13. 13. Normative EconomicsNormative economics is based on the normative statements. Normative statements are concerned with what are to be? In this case, economics is not concerned with real life experiences rather, it is concerned with, how things should operate. As against the positive economics, the normative economics can not be challenged based upon any fact.• Examples:• The decision to grant independence for the Bank of England is unwise and should be reversed• A national minimum wage is totally undesirable as it does not help the poor and causes higher unemployment and inflation• The national minimum wage should be increased to �5 as a method of reducing poverty• Protectionism is the only proper way to improve the living standards of workers whose jobs are threatened by cheap imports
  14. 14. Opportunity Cost• Scarcity of resources is one of the more basic concepts of economics. Scarcity necessitates trade-offs, and trade-offs result in an opportunity cost. While the cost of a good or service often is thought of in monetary terms, the opportunity cost of a decision is based on what must be given up (the next best alternative) as a result of the decision. Any decision that involves a choice between two or more options has an opportunity cost.• Opportunity cost contrasts to accounting cost in that accounting costs do not consider forgone opportunities. Consider the case of an MBA student who pays $30,000 per year in tuition and fees at a private university. For a two-year MBA program, the cost of tuition and fees would be $60,000. This is the monetary cost of the education. However, when making the decision to go back to school, one should consider the opportunity cost, which includes the income that the student would have earned if the alternative decision of remaining in his or her job had been made. If the student had been earning $50,000 per year and was expecting a 10% salary increase in one year, $105,000 in salary would be foregone as a result of the decision to return to school. Adding this amount to the educational expenses results in a cost of $165,000 for the degree.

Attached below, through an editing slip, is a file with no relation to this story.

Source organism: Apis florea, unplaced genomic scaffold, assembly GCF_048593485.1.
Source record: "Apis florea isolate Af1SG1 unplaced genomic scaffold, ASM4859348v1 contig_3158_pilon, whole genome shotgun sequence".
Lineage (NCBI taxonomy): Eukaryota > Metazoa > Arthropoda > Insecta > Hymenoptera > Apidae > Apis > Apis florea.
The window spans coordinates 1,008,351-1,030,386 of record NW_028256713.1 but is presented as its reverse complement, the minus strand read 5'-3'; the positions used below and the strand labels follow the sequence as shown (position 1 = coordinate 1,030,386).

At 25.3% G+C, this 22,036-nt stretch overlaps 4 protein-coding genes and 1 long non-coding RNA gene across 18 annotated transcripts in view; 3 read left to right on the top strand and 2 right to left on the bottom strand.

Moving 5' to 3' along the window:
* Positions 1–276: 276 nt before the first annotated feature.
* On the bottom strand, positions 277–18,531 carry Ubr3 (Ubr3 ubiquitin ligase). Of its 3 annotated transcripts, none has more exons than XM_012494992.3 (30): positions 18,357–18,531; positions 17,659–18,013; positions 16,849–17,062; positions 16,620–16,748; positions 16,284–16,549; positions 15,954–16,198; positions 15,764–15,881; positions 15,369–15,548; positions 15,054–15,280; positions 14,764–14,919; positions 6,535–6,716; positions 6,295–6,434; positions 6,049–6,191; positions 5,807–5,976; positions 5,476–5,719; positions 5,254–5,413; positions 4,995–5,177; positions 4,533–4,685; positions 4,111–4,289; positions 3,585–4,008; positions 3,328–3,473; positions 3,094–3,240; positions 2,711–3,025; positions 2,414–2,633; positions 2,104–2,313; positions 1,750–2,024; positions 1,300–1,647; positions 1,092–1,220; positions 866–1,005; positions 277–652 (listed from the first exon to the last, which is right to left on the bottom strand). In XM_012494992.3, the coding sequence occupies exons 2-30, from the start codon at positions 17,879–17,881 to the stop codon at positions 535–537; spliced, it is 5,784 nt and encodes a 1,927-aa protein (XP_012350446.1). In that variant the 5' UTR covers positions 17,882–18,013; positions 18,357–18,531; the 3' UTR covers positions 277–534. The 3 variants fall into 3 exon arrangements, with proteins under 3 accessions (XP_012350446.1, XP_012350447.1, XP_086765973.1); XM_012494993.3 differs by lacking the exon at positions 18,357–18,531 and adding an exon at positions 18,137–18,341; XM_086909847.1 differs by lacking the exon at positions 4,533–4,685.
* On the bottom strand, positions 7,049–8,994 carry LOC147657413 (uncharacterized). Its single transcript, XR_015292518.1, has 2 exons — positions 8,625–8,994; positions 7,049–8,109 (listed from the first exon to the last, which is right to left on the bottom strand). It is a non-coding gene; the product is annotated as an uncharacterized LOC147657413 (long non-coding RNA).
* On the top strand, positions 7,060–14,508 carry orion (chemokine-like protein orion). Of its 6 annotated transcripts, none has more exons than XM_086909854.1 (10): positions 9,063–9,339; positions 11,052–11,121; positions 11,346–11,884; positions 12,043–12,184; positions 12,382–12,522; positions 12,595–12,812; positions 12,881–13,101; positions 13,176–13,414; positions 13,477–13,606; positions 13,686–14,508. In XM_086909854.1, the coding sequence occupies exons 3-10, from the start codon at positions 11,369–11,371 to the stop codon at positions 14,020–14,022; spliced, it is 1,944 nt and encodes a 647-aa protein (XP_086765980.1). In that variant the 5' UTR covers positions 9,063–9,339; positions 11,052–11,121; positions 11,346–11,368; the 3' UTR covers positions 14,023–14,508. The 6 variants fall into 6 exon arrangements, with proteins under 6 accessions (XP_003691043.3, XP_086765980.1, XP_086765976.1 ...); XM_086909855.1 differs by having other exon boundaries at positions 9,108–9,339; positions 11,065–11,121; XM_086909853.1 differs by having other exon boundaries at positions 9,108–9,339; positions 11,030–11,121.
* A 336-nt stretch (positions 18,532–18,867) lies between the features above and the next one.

15. 15. Marginal Analysis• An examination of the additional benefits of an activity compared to the additional costs of that activity. Companies use marginal analysis as a decision-making tool to help them maximize their profits. Individuals unconsciously use marginal analysis to make a host of everyday decisions.• Marginal analysis is also widely used in microeconomics when analyzing how a complex system is affected by marginal manipulation of its comprising variables.
  16. 16. Economic Model• A model is a simple description of a system which used for explaining how something works or calculating what might happen, etc: a mathematical model for determining the safe level of pesticides in food, a realistic model of evolution• An econometric model is a set of equations, representing the behaviour of the economy, that has been estimated using historical data.
  17. 17. Static and Dynamic Econnomics• Dynamic Economics:-• Changes in an economic system over time, particularly those reflected in the behavior of markets, businesses, and the general economy.
  18. 18. Cont…• Static Economics:-• In economic static mean the studies focus only on particular period of time. It is similar to taking a photo when you press the button for a shot then the photo is just at a particular point of time. In economic most paper is a static analysis, for instance, we say the market is in equilibrium when demand and supply equate one another, which is graphically represent by the intersection point of demand and supply curve. This is a static analysis since we just only see the picture at a point of time.